What are cookies?
An HTTP cookie is a small piece of code that is left in your web browser by a website you visited. The cookie places information on your device so that the website could later identify you as a returning user.
They’re not necessarily a bad thing, as cookies can improve your online experience. The cookie contains a small text file that has information about you. This could be the last time you visited the website, your login details, or what you left in your shopping cart. The next time you visit the website, the information you previously provided will already be there.
Some cookies can crawl and track you to the websites you visit next, identifying your behavior patterns, and more. So what do super cookies do?
Cookies vs. Super cookies
The name is rather misleading because supercookies are not actually cookies:
- Supercookies don’t use local storage as regular cookies do. Instead, they are injected at the network level as Unique Identifier Headers (UIDH).
- Supercookies are inserted by your Internet Service Provider (ISP) rather than the website itself.
- You may not be aware of their existence as the ISP might use them in secret.
- UIDH personal data can be revealed to any website and potentially sold to third parties. Verizon has previously told their partners that they use this type of tracking and have received a $1.35 million fine from the Federal Communications Commission (FCC).
- Supercookies allow third parties to track you too. They can independently identify tracking headers themselves and use the data to serve you targeted ads across the web.
- Supercookies can restore the data of your deleted cookies and link the data with new ones. They can access your login credentials, image and file caches, and plug-in data.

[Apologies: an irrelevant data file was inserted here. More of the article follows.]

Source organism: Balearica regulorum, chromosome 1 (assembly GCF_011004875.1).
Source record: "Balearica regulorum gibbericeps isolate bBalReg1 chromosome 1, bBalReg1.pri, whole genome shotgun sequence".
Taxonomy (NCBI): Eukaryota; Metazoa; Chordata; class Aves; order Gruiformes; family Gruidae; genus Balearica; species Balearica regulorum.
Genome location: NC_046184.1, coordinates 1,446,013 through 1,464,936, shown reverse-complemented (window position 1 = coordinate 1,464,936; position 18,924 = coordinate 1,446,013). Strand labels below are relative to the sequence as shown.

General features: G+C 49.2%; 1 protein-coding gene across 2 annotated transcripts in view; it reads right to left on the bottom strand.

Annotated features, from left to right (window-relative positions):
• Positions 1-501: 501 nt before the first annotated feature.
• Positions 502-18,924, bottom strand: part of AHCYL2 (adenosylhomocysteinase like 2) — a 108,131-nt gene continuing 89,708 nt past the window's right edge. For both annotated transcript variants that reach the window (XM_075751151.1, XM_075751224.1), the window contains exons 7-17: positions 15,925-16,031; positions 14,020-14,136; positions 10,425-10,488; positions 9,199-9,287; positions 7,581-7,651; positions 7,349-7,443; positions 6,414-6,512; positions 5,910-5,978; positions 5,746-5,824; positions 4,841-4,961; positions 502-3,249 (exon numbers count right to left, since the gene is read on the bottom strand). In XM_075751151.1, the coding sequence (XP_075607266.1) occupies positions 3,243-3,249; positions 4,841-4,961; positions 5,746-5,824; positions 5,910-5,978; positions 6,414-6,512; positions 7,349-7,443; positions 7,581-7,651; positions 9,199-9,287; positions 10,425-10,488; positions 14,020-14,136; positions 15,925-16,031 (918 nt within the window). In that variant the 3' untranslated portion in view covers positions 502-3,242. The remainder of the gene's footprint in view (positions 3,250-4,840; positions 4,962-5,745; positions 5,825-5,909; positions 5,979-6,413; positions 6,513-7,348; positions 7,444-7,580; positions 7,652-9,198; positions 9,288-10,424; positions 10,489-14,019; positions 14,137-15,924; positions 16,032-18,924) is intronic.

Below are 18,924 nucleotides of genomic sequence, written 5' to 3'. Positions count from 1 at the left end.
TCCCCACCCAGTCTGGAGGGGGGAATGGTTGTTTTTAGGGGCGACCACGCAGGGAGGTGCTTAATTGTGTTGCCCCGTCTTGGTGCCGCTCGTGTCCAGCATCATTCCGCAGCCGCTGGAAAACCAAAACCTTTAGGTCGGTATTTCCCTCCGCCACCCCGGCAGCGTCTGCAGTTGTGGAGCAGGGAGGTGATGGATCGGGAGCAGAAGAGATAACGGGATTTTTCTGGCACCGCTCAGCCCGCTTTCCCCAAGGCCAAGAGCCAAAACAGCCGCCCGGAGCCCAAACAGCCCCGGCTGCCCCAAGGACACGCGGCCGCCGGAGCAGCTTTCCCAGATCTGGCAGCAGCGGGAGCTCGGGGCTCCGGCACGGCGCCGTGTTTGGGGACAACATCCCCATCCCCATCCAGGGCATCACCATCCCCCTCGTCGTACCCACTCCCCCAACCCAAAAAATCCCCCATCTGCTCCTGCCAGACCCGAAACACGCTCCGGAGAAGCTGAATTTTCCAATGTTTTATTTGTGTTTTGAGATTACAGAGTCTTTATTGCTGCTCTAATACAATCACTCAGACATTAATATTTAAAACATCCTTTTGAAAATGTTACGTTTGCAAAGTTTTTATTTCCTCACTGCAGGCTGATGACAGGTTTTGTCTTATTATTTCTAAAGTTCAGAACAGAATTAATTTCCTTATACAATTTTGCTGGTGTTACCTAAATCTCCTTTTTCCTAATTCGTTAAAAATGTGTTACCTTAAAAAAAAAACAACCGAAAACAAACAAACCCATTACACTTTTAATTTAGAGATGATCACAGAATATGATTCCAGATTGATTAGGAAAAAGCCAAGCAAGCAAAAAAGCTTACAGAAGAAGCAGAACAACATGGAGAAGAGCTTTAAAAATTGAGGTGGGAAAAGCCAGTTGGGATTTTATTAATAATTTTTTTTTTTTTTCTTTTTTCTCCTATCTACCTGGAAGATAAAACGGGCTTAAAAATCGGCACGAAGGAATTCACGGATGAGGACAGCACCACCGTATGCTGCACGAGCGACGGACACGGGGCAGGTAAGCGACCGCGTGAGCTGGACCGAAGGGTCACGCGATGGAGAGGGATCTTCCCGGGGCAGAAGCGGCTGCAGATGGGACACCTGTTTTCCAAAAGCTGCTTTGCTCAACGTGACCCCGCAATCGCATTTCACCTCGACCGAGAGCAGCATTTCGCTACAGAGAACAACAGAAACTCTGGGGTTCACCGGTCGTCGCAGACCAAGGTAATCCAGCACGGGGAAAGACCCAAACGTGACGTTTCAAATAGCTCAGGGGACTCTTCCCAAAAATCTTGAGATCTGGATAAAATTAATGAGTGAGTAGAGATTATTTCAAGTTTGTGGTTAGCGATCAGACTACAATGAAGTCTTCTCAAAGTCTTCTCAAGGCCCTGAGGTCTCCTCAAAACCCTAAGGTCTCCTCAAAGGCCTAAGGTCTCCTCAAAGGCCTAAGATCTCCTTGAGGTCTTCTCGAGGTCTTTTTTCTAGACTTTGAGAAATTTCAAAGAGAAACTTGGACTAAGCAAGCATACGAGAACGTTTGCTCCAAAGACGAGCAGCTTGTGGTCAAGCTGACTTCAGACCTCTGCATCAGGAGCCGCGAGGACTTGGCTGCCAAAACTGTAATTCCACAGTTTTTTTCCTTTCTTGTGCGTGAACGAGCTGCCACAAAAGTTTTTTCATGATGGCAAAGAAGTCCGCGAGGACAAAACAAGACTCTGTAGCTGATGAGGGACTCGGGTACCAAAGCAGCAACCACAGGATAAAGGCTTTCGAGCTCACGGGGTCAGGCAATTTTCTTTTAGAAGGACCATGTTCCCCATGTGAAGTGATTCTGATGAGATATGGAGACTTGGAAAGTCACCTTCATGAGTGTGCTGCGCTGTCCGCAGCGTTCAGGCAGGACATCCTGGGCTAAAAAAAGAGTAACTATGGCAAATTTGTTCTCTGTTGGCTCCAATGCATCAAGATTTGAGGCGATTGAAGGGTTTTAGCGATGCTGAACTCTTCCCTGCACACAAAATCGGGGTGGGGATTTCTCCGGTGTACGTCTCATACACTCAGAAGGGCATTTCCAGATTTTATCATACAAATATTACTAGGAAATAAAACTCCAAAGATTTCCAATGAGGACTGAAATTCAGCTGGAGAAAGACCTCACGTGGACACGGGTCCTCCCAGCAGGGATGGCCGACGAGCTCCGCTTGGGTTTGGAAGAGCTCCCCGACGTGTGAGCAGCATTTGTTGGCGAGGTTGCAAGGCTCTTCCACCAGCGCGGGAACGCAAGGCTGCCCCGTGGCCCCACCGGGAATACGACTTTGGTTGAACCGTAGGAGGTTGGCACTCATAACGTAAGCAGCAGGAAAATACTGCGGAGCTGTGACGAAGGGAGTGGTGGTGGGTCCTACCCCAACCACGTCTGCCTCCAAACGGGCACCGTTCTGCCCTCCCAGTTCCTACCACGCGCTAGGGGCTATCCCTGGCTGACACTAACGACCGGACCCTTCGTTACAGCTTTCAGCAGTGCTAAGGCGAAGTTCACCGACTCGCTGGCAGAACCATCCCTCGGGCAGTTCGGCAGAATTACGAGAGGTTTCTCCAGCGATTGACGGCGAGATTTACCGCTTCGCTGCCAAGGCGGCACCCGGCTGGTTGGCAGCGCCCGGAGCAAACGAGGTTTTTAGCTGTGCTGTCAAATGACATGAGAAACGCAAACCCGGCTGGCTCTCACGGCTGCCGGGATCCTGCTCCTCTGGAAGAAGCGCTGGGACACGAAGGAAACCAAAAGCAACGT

- Ad blockers can’t block them, and you can’t clear them by deleting your browser history and cache data.
- You can’t simply delete supercookies. You only opt-out if your ISP allows you to.
Are tracking cookies bad?
Tracking cookies aren’t harmful to your computer in the way that viruses and malware are. However, cookies threaten something more important than your device – your privacy.
ISPs can inject supercookies to improve their advertising revenue and share your data with other companies. The worst part is that internet users have no control over this threat to their privacy. Supercookies could lead to the leaking of private data, government surveillance, and exploits by cybercriminals.
How to block tracking cookies
Supercookies are mysterious yet powerful creatures – detecting and deleting them is close to impossible. The traditional cookie clean-up won’t make them go away, and neither will setting ‘Do not track’ in your browser or browsing in private mode.
Supercookies depend on HTTP connections, so making an encrypted connection with a website stops tracking headers from functioning. Visiting only HTTPS websites (those that use SSL or TLS certificates) should help you avoid supercookies tracking you or catching them in the first place.
Alternatively, you can reroute your internet traffic through a secure network. Sounds like rocket science? It’s not – all you need is a virtual private network, or VPN. NordVPN encrypts your internet connection, making it impossible for the ISP to apply tracking headers and for super cookies to follow you wherever you go.
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